I wonder if one of the common factors separating the orchestras that the Flanagan report identified as usually having surpluses from the rest was control over their primary venue. The causality may run the other way, of course – well-run orchestras are more likely to have found the funding to build a hall. But I doubt one could find any orchestra management who controlled their venue who would be willing to give that up, regardless of the headaches of running a venue. Not getting thrown out of one’s main venue for months on end at the whim of the city, or county, or some other entity that doesn’t give a damn about orchestras is, as the ads say, priceless.


May 15, 2008

A commenter on the previous post asked an obvious question which I hadn’t thought of trying to answer:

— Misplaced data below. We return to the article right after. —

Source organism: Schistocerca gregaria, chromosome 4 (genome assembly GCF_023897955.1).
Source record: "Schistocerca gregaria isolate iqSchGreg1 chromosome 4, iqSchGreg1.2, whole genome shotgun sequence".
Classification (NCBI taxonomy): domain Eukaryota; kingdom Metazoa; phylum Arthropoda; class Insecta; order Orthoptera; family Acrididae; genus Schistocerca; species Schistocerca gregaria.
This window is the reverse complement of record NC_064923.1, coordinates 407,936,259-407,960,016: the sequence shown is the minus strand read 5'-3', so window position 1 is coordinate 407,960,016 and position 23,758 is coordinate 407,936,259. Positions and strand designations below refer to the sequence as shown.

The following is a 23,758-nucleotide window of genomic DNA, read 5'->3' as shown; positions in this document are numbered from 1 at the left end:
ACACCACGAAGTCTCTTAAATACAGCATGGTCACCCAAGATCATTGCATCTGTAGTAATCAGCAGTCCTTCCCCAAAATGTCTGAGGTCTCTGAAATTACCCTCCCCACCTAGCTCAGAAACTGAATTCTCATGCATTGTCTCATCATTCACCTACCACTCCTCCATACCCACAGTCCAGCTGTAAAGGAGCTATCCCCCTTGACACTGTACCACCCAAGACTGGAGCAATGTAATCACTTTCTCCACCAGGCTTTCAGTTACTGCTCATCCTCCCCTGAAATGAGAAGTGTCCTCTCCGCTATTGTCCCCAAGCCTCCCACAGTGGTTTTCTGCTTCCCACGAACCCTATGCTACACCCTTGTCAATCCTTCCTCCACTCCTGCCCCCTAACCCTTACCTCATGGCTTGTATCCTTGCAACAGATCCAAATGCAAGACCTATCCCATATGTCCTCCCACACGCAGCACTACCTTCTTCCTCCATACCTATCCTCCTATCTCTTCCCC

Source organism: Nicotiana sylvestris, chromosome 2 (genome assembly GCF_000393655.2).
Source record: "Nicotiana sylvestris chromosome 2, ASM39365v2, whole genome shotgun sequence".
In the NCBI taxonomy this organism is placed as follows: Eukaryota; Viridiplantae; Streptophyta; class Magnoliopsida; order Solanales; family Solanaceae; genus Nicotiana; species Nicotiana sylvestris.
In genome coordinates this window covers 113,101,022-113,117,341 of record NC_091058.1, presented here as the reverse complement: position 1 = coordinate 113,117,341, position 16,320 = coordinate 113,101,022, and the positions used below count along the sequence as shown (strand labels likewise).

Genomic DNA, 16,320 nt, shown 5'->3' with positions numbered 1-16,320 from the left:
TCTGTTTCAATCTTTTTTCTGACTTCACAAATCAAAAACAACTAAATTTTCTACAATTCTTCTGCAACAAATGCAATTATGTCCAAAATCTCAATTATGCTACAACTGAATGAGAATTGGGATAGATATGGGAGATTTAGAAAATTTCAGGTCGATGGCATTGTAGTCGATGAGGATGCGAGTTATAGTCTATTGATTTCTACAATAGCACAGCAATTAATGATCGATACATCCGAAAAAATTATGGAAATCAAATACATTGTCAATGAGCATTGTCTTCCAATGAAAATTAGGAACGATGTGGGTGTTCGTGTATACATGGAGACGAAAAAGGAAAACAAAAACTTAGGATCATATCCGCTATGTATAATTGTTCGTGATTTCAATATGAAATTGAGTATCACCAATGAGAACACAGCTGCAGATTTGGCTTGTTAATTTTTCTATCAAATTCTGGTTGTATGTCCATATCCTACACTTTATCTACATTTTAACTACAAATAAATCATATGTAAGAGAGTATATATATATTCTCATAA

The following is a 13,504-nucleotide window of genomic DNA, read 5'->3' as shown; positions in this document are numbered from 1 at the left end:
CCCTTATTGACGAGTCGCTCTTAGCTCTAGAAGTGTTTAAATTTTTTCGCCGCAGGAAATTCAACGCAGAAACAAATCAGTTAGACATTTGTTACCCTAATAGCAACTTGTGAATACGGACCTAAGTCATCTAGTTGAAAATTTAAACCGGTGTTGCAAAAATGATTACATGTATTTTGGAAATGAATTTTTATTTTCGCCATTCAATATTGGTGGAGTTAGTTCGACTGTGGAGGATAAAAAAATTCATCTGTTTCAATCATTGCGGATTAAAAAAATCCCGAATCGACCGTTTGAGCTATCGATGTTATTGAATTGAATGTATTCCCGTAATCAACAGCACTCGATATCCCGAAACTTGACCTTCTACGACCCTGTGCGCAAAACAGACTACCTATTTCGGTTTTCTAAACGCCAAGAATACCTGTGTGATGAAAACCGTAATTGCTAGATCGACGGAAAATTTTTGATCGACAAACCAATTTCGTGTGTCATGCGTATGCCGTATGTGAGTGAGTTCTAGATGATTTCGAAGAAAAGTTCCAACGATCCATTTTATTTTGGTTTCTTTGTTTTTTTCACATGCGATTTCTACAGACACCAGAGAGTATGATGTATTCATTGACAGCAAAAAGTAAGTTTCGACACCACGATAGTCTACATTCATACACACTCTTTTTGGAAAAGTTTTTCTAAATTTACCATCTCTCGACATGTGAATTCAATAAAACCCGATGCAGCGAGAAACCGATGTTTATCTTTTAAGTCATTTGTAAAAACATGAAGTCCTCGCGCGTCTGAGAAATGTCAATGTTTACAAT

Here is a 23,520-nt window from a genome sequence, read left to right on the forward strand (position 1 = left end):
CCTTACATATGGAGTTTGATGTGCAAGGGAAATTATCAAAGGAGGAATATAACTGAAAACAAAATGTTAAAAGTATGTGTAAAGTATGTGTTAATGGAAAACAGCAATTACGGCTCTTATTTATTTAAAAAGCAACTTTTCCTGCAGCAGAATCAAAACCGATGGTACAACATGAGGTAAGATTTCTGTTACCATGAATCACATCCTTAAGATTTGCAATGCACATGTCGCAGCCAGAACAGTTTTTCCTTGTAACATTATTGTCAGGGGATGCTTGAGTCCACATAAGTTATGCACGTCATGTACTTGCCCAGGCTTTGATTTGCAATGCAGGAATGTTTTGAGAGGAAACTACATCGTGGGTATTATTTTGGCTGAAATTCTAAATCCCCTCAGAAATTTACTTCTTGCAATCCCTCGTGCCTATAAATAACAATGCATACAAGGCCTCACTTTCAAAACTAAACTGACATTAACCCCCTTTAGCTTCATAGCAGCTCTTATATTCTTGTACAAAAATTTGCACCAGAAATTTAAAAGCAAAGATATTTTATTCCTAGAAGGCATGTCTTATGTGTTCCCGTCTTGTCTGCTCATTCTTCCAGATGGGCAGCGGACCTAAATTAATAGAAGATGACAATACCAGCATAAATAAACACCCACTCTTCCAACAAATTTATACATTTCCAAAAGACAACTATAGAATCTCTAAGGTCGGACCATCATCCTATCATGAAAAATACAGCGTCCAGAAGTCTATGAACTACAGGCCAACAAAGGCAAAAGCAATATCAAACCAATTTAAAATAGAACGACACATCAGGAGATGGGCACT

Why do you suppose the board of the CSO would want to do this? It’s not really plausible that they just don’t want an orchestra, is it?

The question of why the other side in a negotiation is acting the way they are is a very dangerous one, because getting the answer wrong can easily put your side in a worse position than not speculating (and acting on that speculation) in the first place. But “why” is the most human question of all, so we can’t not ask it.

There are actually two “whys” to ask in this case. The first is: why did the board let the orchestra get to this point at all? Why did they not hire a music director or an executive director for three years? The second is: why are they now acting in a way that’s virtually guaranteed to lead to the death of the Columbus Symphony, or at the very least a multi-year coma?